The above history is brief and concise focusing on the coming of Islam to Nigeria not on its spread in the country. The coming of Islam into Nigerian is similar with the coming of Christianity – Islam came from the North “Kanem Born” and Christianity came from the Sourth “Badagry”; the two religions were introduced to Nigeria through trading/bussiness. It is very interesting to note that; the two major religions in Nigeria (Christianity and Islam) were both alien/foreign religions – none was indigenous.
Before we launch into Islamic beliefs and practices, we need to understand why followers of Islamic religions are called “Muslim”. According to vocabulary.com; Muslim is an Arabic word that means “one who submits.” Therefore, since Islam means “submission to God’s will,” A Muslim is the one who believes and submit to one and only true God. The religious obligations of Muslims are summed up in the five pillars of Islam, which includes:
· Believe in God and his prophet Muhammad,
· Pilgrimage and
Islam is a monotheistic religion that strongly believes in one and only true God, the creator of the universe. The religion also believes in Muhammad as God’s messenger and as the last prophet. (Qur’an 33:40) In Islam, God is called Allah – which is the standard Arabic word for God, as Hebrew call God “YHWH” or “Yahweh.”
Muslim observes prayer five times a day and join in community worship on Friday at the Mosque, where worship is led by an Imam. Prayer in Islam means a physical act of prostration before God.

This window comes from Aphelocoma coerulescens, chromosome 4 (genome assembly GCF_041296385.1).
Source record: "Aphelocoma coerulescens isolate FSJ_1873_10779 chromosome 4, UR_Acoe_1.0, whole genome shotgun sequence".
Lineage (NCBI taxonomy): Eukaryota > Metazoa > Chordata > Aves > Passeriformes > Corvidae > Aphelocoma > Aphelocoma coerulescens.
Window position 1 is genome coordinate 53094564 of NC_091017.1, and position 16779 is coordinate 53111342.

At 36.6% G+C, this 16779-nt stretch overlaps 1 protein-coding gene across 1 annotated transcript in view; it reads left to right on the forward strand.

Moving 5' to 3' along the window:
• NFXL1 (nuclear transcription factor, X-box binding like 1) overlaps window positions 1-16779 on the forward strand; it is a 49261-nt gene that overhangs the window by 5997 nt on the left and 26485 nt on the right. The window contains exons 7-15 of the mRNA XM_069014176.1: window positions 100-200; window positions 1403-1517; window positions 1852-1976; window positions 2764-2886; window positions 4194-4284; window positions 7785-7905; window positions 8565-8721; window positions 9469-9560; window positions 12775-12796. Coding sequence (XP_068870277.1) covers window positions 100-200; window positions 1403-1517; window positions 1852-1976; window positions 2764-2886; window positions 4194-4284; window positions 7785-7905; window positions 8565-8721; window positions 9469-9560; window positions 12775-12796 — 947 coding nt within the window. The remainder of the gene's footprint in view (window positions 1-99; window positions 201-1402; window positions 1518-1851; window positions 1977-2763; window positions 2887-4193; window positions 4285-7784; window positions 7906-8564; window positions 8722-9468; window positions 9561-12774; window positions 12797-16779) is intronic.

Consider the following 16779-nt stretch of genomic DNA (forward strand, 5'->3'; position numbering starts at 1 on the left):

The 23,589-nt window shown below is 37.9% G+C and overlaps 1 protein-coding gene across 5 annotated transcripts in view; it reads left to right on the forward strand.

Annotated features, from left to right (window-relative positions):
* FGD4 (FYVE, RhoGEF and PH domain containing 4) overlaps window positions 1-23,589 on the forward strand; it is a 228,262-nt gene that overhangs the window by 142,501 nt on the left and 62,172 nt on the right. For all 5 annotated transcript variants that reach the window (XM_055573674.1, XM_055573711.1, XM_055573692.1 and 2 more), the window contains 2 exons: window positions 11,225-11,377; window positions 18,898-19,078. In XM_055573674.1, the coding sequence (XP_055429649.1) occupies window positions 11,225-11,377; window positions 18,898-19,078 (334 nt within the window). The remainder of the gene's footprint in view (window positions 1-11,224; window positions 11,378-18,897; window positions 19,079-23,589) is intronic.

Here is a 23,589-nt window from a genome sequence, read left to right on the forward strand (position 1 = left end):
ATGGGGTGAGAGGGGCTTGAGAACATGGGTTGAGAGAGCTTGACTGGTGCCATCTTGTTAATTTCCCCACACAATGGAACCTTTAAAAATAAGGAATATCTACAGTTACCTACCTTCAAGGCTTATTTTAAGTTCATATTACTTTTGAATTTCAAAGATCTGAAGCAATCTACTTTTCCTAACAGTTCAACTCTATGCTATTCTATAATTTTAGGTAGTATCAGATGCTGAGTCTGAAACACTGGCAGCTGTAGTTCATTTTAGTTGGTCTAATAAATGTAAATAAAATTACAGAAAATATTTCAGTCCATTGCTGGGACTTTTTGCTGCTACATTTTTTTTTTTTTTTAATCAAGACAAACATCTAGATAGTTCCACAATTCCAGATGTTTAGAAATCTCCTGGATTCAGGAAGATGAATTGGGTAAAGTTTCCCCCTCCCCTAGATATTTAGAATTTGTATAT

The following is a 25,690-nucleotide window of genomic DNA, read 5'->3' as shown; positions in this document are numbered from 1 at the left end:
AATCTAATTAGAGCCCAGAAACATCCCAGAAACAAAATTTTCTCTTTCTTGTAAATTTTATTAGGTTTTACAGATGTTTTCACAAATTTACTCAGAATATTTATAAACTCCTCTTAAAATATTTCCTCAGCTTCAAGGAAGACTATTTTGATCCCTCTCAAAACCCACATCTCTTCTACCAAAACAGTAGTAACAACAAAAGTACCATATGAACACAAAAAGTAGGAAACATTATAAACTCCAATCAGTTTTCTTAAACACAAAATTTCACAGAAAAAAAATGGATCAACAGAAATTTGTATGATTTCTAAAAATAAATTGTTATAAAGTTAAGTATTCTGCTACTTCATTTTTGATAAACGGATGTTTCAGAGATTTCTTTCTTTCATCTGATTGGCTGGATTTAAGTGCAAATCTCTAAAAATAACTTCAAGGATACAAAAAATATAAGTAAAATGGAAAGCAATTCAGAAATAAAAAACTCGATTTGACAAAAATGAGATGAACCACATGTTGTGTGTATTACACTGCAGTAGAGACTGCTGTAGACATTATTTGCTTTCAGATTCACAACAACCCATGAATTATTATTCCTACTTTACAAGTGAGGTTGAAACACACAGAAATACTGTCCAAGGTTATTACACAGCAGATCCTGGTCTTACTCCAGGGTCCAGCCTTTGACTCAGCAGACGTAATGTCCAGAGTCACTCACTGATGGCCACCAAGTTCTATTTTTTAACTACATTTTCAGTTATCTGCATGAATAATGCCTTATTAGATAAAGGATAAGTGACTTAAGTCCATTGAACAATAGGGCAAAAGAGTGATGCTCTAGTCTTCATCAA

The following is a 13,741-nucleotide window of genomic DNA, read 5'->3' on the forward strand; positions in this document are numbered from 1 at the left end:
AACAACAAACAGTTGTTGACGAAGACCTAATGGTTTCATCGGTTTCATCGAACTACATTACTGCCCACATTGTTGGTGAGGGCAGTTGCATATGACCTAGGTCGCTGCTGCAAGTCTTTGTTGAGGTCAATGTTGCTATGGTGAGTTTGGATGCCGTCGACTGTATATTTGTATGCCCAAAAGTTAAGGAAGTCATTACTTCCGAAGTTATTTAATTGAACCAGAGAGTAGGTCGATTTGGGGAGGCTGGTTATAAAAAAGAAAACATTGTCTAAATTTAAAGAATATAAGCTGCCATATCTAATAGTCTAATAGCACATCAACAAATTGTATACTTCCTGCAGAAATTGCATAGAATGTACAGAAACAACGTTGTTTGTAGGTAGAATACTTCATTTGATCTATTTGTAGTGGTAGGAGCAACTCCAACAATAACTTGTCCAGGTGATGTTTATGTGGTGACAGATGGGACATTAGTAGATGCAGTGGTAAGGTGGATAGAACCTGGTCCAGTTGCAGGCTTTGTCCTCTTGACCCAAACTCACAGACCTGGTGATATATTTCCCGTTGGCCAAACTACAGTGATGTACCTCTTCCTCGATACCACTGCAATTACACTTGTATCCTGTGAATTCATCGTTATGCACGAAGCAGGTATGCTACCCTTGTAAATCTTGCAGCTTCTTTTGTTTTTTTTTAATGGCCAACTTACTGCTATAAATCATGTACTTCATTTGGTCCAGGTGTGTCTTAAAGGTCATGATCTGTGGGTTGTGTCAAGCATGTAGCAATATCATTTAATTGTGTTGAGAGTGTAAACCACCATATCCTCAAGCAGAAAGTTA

This is also known as Zakat; what this involves is the giving, sometimes on a monthly basis and sometimes on an annual basis, of a proportion of a Muslim’s wealth, to charitable causes. What this involves is the giving, sometimes on a monthly basis and sometimes on an annual basis, of a proportion of a Muslim’s wealth, to charitable causes.
This is one of the important act which if at all possible Muslims should participate in once during their lifetime. In more detail what this involves is taking part in a series of rituals in Mecca, the birthplace of Muhammad during the twelfth month of the Muslim calendar.
This practice takes place during one month of the Muslim calendar, ‘the month of Ramadan between the hours of dawn and sunset’. During this time nothing should enter the body of a Muslim, so that Muslims should abstain not only from food and drink but also from such things as having injections.
Muslims believe in paradise ‘jannah’; the place where those who have been good go. It is described in the Qur’an as “gardens of Pleasure” (Qur’an 31:8). “Shahda”; can be added to Islamic practices which is a recitation made by someone who wants to convert to Islam. This simple creed consists simply of two phrases, the first being “I declare that there is no god but (or except) God”, in other words that there is only one God, and the second being “I declare that Muhammad is the prophet of God”, each of these phrases being from the Qur’an (37:35 and 48:29 respectively.
From the above Islamic beliefs and practices one will notice that they are common with the beliefs and practices of Christianity varying only in the processes or methods of practice. This is evident that Christianity and Islam may have a common ground if opportunity is given for in-depth studies and analysis.
With respect to the religion’s formal, communal rituals and to their informal, more personal and private devotional practices, then, there are differences but also some similarities between Christian and Muslim practices. On the one hand the outward forms of the two communities’ worship are quite different, but on the other when attempts are made to locate the inner intention of this worship and its meaning some common ground may be discerned.